Blackburn crossed the finish line and picked up two medals: the Boston Marathon medal and the World Marathon Majors six-star medal. Only later did she realize she wasn’t official in Boston’s results and therefore isn’t official in the WMM results, either. She has the medals, but no online record of her achievement.

Courtesy of World Marathon Majors

But if the finish line remains open, and the timing continues, why not allow runners to be official? Or at least communicate a time—for example, 5:30 p.m.—that is consistent from year to year? Why use a moving target?

Boston’s strict cutoff is part of the agreement the race has with the cities and towns along the route. The 6-hour time limit is in place “to support the communities throughout which the race runs, to allow their road reopening program to commence as planned,” Lotsbom wrote.

“We understand we could do even more in communicating the closing time on race day and we are looking to enhance that messaging to all runners for next year to ensure everyone is clear [on] the time limit and time that the finish line will officially close on race day,” Lotsbom wrote.

A grace period

A few runners who are much slower than 6 hours get to start in earlier waves, which gives them more time to finish. For some runners close to the 5:28 p.m. cutoff, starting in an earlier corral of wave 4 would have meant the difference between an official and unofficial finish.

In 2015, some members of Boston’s Quarter Century Club, people with 25 or more consecutive Boston finishes, were concerned about the 6-hour limit, which was imposed for the 2016 race. So race officials moved them to Wave 2. Problem solved.

For others, the problem remains. And the moving cutoff appears to affect more women than men, older runners more than younger ones, and many runners of color.

Hector Espinal, like Blackburn, only discovered well after the race that he wasn’t official. He wrote on Instagram on April 18, “Despite crossing the finish line, finishing the race and receiving my medals, this morning I was informed that I did not complete the Boston Marathon in the time allotted to be considered an official finisher and @wmmajors 6 Star Marathoner.”

The post has more than 10,000 likes, and 1,000 comments, the majority of them supportive. Elite runner Mary Ngugi of Kenya, who was sixth in 2:24:24, wrote, “No no, you are a 6 time world major marathoner and a hero.”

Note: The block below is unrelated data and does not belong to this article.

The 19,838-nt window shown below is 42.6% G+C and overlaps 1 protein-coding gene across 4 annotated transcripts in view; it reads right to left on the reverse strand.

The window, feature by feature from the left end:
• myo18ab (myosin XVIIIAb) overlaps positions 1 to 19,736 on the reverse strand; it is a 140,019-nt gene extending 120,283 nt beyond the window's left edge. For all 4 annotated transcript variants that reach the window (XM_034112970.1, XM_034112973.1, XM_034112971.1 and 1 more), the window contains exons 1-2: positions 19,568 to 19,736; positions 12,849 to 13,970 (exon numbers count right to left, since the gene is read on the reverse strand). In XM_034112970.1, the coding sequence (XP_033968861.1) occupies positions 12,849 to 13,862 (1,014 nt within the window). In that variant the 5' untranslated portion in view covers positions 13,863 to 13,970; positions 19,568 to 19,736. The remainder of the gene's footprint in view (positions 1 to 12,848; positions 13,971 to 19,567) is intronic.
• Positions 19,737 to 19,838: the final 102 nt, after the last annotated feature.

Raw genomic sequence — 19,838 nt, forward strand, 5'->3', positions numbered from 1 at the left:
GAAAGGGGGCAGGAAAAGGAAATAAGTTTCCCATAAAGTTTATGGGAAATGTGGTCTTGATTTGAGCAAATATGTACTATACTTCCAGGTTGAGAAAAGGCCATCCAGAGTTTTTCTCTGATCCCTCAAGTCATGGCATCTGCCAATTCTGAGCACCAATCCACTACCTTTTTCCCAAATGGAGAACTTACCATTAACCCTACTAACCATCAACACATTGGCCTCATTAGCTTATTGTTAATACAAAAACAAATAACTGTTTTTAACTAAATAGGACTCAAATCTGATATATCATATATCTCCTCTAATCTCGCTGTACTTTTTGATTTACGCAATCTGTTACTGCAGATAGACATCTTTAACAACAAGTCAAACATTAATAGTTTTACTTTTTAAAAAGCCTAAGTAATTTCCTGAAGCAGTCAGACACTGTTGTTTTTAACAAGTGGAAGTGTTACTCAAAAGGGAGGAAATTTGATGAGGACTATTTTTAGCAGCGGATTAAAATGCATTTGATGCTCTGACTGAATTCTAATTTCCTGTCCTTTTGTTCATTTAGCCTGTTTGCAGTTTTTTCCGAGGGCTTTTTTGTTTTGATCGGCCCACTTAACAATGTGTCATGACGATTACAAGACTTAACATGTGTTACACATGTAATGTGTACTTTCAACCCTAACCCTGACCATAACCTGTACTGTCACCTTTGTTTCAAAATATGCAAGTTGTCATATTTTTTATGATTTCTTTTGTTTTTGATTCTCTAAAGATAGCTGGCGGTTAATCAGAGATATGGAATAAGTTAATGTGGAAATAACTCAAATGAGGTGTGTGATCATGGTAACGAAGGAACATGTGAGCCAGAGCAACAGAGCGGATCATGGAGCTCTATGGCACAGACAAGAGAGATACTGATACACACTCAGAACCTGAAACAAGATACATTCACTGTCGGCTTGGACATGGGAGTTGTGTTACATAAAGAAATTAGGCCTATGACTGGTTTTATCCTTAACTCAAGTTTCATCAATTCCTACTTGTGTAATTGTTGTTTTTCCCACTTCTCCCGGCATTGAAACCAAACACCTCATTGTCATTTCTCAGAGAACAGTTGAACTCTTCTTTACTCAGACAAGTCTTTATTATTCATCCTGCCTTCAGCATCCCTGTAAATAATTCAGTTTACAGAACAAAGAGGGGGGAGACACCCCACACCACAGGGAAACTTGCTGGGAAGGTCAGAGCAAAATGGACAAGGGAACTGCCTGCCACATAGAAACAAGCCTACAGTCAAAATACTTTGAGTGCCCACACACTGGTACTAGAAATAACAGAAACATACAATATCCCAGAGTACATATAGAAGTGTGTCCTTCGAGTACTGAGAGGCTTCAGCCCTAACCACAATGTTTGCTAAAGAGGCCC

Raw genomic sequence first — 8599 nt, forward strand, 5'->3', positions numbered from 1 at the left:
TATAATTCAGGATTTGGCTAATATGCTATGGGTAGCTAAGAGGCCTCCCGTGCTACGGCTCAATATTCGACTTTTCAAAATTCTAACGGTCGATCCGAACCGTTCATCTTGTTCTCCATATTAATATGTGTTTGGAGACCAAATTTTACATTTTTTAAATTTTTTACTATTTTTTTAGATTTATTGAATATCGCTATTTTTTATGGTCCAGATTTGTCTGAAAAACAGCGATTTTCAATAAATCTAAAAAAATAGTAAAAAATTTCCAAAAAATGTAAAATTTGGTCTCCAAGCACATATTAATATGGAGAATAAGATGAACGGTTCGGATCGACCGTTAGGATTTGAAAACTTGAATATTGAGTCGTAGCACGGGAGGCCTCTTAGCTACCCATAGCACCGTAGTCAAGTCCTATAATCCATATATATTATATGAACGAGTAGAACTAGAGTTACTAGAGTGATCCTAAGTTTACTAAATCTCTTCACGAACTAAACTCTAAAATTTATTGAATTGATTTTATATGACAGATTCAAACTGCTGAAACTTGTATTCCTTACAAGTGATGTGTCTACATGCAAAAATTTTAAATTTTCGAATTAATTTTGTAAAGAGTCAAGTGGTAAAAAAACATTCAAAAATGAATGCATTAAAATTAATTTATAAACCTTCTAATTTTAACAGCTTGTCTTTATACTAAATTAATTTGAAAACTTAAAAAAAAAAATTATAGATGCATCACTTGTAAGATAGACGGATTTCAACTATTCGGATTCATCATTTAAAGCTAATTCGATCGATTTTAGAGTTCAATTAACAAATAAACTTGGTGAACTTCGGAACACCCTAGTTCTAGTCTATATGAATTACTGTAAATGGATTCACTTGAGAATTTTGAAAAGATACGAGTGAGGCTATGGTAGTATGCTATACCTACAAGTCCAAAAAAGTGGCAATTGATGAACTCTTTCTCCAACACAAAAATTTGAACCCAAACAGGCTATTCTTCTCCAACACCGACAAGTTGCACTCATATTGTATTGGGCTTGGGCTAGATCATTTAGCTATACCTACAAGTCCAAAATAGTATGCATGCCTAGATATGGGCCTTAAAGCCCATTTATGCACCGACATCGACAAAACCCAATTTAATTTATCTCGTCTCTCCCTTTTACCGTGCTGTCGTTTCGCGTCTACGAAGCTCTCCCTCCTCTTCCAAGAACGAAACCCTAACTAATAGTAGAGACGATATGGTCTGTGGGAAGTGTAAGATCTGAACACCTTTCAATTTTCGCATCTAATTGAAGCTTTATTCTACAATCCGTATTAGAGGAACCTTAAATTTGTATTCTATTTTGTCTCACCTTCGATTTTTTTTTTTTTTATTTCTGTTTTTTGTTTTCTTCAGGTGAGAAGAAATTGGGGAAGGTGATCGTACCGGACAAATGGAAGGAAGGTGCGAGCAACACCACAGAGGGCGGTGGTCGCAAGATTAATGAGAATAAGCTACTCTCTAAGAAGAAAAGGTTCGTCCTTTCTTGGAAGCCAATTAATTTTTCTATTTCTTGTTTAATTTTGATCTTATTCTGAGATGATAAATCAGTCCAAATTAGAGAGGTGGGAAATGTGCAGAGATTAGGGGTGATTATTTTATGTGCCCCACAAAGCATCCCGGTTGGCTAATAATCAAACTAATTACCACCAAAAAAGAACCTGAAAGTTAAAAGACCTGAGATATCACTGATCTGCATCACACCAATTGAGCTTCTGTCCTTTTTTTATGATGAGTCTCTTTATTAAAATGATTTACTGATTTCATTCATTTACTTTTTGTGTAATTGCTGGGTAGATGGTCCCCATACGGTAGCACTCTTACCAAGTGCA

Boston is a race that has at times struggled with its image, which critics call elitist. Spectators last year accused the race of over-policing enthusiastic fans, most of whom were people of color, at a mile 21 cheer zone, which prompted a lawsuit. Runner’s World reported in 2022 about the B.A.A.’s obscure, largely white, invitation-only membership group, which is involved with governance of the organization.

To many observers in the running community, setting a fixed finish time would be an easy way to help the race show it is concerned about runners of varying abilities, not just the front of the pack.

Other races in the World Marathon Majors are much more lax about their finishing times, with the exception of Tokyo, which has nine cutoff points along the route, and runners are stopped if they lag behind. There are no questions, however, about where they stand.

But finishers of London, New York, and Chicago appear in results with times hours slower than the races’ published cutoff times. Berlin, which has a posted cutoff time of 6:15, stays open for an extra 15 to 20 minutes before the Brandenburg Gate closes, according to previous finishers.

Blackburn won’t be back to Boston anytime soon. “I don’t know honestly if I would do it again without major changes to actually be inclusive of non-qualifying athletes,” she wrote in a message to Runner’s World. “I think [B.A.A. officials] are putting out ‘we are trying’ vibes without actually trying.”

Caster, on the other hand, plans to try again. The uncertainty while she was on the course—and the wrong information she was given about the official vehicle—were what upset her. She doesn’t know if it would have made a difference for her had she been aware of the time she had to beat.

“But I would have liked to the opportunity to have tried,” she said. “That’s the part that I’m sore about.”


Sarah Lorge Butler is a writer and editor living in Eugene, Oregon, and her stories about the sport, its trends, and fascinating individuals have appeared in Runner’s World since 2005. She is the author of two popular fitness books, Run Your Butt Off! and Walk Your Butt Off!